Drought -- National Drought Mitigation Center


Date of this Version



Published in International Journal of Environmental Studies 36:1–2 (1990), pp. 41–54.


Copyright © 1990 Gordon and Breach Science Publishers, S.A. (Routledge/Taylor & Francis). Used by permission.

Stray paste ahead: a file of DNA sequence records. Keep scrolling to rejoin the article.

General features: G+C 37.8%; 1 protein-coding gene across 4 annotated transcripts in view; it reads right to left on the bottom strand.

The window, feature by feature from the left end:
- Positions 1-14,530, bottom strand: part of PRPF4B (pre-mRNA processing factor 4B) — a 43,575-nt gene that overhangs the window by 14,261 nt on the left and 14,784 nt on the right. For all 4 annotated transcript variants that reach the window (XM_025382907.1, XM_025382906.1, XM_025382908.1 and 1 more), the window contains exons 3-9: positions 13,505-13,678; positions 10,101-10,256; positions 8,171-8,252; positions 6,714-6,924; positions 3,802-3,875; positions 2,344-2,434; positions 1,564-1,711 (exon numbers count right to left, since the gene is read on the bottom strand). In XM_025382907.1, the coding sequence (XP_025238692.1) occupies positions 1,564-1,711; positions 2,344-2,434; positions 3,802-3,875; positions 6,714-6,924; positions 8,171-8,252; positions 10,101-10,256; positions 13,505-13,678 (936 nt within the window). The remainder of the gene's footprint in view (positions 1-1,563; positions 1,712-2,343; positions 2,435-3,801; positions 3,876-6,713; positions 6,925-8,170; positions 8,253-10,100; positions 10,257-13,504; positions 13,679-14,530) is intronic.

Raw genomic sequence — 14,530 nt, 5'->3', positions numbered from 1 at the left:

Drought affects more people than any other hazard, in both developed and developing countries, yet few governments have taken steps to prepare for it. This situation stems partly from the complex nature of drought, which affects various sectors of society in different ways, and partly from an inability or unwillingness of governments to accept drought as a normal part of climate, not as an extreme random event. Scientific and policy communities have become increasingly concerned about the inability of governments to respond to drought in an effective and timely manner, and some have called for improved drought planning and management. This paper discusses planning as a means to reduce societal vulnerability to drought and outlines an approach that governments and international organizations can follow to prepare for severe drought. The basis of this approach is a ten-step planning process created from recommendations made at the 1986 International Symposium and Workshop on Drought. The status of drought planning worldwide is also discussed.